The capital of Texas might be best known for its live music, but Austin boasts a food scene that is as equally vibrant and creative. In 2018, celebrated chefs showed us that culinary finesse doesn’t need to come in the form of fine dining — the city’s talent snagged eight James Beard nominations.
The next time you visit, be sure to plan your boot shopping, two-stepping and bar hopping around meals at these top spots.
You don’t have to go far to stumble upon good Mexican and Tex-Mex cuisine in Austin, but you won’t find any place quite like Suerte. Last spring, owner Sam Hellman-Mass and chef Fermín Núñez (formerly of Launderette) launched this concept to immediate acclaim, including a James Beard nomination for Best New Restaurant.
Suerte features Mexican cuisine with central Texas ingredients, right down to the heirloom corn used to make the masa that serves as the backbone of the menu. On tap, you’ll find carnitas tlacoyos (stuffed masa patties), confit brisket suadero tacos, goat barbacoa and plenty of vegetarian options, like carrot tostadas and squash tamales.
Start your experience with one of the expertly crafted cocktails before letting your server guide you through the lengthy list of “succulent spirits” (tequila, mezcal, raicilla, bacanora and sotol) to accompany each dish.
The Brewer’s Table
These days, any restaurant worth its literal salt is expected to carry a selection of craft beer. But true hops lovers will revel in both the microbrew and the dishes at The Brewer’s Table.
Owner Jake Maddux’s concept transcends pairing and instead weaves together beer and food in a unique way: kitchen scraps are utilized in the brewing process and beer byproducts used in the kitchen.
The resulting dishes, conceived by chef Zach Hunter, include creations like chicken paprikash with beer grain spaetzle, aged pork ribs with black beer vinegar and a next-level dessert made with toasted barley ice cream, yeast caramel, hop honey and a beer-grain waffle.
And of course, everything is enhanced by head brewer Drew Durish’s food-friendly, foeder (barrel)-fermented beers, like Idee Fixe, a dark Czech lager made with black tea leaves and candied lemon, or Baltic Hash, a porter brewed with sweet potato, mesquite pod syrup and grapefruit zest.
Last spring, chef Clint Elmore brought back his beloved Neapolitan pizza with the opening of 40 North’s first brick-and-mortar location (the original venue was a trailer) in a little bungalow in central Austin.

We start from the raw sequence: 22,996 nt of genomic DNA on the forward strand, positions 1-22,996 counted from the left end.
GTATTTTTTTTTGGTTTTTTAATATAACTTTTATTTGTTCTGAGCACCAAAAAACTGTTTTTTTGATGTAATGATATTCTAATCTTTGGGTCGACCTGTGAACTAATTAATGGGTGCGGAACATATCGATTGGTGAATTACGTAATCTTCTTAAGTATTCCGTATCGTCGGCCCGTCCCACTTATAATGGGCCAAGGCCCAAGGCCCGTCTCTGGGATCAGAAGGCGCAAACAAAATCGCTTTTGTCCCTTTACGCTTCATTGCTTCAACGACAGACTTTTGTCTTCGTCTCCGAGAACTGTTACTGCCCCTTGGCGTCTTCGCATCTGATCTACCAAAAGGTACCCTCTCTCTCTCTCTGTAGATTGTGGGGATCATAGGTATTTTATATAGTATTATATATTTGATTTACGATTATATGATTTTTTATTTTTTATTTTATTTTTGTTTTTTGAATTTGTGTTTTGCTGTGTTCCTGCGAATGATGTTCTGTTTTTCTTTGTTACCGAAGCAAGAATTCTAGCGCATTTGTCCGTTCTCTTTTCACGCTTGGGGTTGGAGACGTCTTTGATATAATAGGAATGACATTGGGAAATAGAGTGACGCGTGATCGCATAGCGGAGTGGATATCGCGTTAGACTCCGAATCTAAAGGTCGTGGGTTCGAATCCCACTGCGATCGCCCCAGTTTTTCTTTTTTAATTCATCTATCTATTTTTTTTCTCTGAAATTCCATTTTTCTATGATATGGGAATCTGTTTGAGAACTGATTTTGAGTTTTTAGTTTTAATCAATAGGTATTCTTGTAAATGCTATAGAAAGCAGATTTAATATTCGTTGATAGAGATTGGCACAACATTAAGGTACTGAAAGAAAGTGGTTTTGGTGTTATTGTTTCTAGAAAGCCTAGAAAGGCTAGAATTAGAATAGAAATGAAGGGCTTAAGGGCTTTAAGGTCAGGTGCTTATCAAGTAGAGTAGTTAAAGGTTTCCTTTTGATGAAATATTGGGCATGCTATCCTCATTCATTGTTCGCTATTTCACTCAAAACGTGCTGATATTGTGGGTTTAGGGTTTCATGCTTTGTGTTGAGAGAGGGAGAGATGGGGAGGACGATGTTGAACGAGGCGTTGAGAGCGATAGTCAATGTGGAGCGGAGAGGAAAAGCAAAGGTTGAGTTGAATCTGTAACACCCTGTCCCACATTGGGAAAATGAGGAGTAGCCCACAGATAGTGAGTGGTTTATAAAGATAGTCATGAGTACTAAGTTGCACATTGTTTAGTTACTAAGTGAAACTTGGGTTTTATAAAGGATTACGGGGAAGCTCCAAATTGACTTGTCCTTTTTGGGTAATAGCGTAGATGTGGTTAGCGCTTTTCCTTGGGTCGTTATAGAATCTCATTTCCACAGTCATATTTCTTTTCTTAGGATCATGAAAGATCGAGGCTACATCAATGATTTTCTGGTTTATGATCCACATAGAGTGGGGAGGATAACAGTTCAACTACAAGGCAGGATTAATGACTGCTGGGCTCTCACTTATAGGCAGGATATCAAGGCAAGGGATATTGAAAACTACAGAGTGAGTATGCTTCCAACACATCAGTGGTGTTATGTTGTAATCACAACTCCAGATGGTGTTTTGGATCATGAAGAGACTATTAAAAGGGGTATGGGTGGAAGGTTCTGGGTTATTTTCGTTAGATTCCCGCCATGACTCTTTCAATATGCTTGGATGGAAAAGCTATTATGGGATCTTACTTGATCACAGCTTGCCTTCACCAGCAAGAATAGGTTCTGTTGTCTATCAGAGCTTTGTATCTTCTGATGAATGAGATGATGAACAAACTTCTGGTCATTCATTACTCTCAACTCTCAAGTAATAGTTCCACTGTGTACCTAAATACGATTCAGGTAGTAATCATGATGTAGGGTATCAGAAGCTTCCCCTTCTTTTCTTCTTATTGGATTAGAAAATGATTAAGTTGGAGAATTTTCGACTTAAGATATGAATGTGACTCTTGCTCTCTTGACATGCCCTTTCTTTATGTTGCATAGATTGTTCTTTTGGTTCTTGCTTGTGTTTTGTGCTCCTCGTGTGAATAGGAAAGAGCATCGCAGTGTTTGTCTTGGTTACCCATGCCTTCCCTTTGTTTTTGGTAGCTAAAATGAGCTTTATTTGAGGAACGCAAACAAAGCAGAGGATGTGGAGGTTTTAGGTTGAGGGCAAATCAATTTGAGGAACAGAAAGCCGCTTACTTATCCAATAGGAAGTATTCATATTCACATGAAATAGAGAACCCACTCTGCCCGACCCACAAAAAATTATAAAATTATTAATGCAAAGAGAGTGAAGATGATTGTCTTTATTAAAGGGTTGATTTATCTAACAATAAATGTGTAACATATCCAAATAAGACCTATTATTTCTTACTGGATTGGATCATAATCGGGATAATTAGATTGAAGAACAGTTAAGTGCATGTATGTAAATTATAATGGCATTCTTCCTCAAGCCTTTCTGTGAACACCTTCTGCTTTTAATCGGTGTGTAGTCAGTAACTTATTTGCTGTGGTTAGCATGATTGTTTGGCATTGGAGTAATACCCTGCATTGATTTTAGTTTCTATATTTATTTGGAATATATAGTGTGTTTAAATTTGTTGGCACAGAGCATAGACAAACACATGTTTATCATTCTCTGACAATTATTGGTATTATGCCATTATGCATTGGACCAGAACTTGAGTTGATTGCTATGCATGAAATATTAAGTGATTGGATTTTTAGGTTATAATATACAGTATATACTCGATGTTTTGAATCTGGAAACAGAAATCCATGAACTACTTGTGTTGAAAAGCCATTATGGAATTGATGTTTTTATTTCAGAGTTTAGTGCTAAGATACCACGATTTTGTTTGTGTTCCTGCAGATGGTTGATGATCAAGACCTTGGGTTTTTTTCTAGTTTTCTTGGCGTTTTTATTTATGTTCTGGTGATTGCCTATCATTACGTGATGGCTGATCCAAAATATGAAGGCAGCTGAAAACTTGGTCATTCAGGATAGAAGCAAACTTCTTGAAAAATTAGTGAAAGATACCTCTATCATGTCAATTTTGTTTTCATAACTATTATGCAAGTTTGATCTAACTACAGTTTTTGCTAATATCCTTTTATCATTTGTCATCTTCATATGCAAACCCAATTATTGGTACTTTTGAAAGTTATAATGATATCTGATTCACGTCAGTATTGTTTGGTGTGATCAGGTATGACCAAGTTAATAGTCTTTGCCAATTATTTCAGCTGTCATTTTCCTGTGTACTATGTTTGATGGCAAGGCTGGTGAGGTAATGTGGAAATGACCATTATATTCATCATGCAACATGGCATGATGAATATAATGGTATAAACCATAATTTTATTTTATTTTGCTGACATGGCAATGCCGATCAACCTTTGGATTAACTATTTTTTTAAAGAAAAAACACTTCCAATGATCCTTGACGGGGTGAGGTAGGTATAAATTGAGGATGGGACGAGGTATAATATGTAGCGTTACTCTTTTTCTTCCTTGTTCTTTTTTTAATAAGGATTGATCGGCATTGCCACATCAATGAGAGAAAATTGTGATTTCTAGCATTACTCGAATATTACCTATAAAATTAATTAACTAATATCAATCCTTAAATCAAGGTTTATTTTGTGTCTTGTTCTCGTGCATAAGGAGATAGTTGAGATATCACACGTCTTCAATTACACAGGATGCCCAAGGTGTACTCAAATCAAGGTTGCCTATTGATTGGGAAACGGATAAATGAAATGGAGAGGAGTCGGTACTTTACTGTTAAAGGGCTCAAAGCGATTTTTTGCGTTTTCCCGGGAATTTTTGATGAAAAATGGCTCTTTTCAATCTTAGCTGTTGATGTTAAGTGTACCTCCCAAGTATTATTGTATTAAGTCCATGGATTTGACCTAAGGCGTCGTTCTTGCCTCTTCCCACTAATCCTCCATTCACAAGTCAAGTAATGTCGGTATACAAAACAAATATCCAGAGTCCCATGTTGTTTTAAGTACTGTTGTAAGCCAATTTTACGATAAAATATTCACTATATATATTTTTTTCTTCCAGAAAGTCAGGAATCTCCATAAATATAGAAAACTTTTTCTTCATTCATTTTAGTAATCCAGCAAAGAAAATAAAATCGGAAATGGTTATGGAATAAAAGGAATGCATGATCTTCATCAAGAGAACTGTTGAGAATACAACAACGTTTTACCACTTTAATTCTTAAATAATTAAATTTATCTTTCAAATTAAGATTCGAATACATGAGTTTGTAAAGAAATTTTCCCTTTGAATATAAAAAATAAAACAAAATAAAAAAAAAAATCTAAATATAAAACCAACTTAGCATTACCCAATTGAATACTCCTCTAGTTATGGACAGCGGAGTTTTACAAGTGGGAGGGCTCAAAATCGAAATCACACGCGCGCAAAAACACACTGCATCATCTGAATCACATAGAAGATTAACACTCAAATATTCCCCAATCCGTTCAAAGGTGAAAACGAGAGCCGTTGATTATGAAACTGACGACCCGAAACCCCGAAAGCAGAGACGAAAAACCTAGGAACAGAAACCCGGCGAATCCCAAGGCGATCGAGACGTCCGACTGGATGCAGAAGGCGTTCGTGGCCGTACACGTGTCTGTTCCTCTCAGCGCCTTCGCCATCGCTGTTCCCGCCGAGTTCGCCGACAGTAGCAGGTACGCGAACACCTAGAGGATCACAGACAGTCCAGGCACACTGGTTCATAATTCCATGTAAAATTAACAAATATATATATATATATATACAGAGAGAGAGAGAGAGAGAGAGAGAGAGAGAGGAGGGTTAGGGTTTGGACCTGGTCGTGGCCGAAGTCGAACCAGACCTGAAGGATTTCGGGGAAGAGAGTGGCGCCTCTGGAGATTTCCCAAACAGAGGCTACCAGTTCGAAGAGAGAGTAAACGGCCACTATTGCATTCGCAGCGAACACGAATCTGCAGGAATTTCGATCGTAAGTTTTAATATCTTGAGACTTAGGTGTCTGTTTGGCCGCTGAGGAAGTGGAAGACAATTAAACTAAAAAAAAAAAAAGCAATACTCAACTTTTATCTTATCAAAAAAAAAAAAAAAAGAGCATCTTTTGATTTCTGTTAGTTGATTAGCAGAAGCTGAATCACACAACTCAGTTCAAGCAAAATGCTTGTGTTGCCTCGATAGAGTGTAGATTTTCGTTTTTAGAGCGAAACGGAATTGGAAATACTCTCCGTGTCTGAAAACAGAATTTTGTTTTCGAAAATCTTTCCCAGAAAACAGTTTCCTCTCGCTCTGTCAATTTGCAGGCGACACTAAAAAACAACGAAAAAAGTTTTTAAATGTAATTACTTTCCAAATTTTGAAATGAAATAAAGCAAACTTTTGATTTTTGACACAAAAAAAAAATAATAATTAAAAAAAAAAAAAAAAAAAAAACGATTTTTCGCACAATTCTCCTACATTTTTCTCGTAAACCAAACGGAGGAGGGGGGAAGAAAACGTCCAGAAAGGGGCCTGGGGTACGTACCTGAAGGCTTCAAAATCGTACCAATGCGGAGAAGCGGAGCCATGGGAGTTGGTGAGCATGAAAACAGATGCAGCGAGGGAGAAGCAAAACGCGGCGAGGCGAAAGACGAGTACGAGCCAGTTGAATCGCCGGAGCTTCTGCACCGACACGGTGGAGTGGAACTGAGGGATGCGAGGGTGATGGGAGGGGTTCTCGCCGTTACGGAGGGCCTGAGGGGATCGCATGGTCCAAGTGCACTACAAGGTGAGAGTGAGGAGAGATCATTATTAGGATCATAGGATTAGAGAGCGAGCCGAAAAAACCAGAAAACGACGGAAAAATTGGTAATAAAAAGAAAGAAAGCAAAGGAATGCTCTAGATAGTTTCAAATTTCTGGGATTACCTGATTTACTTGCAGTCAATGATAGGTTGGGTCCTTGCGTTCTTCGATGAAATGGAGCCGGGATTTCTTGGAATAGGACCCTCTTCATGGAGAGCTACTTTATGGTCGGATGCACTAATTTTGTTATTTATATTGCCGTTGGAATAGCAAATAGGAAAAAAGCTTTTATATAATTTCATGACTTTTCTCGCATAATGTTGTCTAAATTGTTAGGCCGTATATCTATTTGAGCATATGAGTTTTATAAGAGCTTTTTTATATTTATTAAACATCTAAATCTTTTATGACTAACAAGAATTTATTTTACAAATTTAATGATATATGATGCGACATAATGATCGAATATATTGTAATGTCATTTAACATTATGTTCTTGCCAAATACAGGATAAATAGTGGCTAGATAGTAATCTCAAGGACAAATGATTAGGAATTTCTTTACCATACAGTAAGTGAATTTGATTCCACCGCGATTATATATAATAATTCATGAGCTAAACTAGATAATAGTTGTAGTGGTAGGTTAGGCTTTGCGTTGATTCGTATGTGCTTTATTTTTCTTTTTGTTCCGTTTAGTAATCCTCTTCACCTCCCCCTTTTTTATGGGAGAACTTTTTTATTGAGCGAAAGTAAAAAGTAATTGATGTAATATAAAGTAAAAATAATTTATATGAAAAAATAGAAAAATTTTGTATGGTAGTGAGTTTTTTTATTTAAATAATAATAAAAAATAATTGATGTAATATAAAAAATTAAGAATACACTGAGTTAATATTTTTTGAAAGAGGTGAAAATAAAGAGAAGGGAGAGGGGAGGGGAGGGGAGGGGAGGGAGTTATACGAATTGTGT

Now with much more kitchen space, the restaurant expanded its menu to include a porchetta sandwich, an unmissable burger, several crisp and delicious salads and small plates like labneh (strained Greek-style yogurt) and olive flatbread.
In addition to fan favorites like Hot Honey (tomato, ricotta, coppa salami, Parmesan, Mike’s Hot Honey) and Eggplant (mozzarella, garlic, ricotta, olive, Parmesan, chili flakes, parsley), look for rotating collaboration pies like the Spicy Pickle Pizza with Austin eatery La Barbecue’s housemade spicy pickles and pickled garlic, Fresno chile and dill.
When the hip Carpenter Hotel opened this fall just a stone’s throw from Zilker Park, its signature restaurant — and the attached Hot L Coffee shop — quickly became the talk of the town.
Chef Grae Nonas (formerly of the lauded Olamaie) refines simple classics, like a lunchtime turkey club or a chicken schnitzel dinner plate, with the best possible ingredients and a detailed eye for culinary aesthetics. Not to be missed are the craveable items found exclusively on the late menu, like a melty griddle burger and hash browns topped with hot pepper Béarnaise and hackleback caviar.
After your meal, be sure to grab a delectable pastry to go or linger at the bar with a cocktail or a glass of pét-nat (or pétillant-naturel, a type of sparkling wine that’s bottled only partially fermented).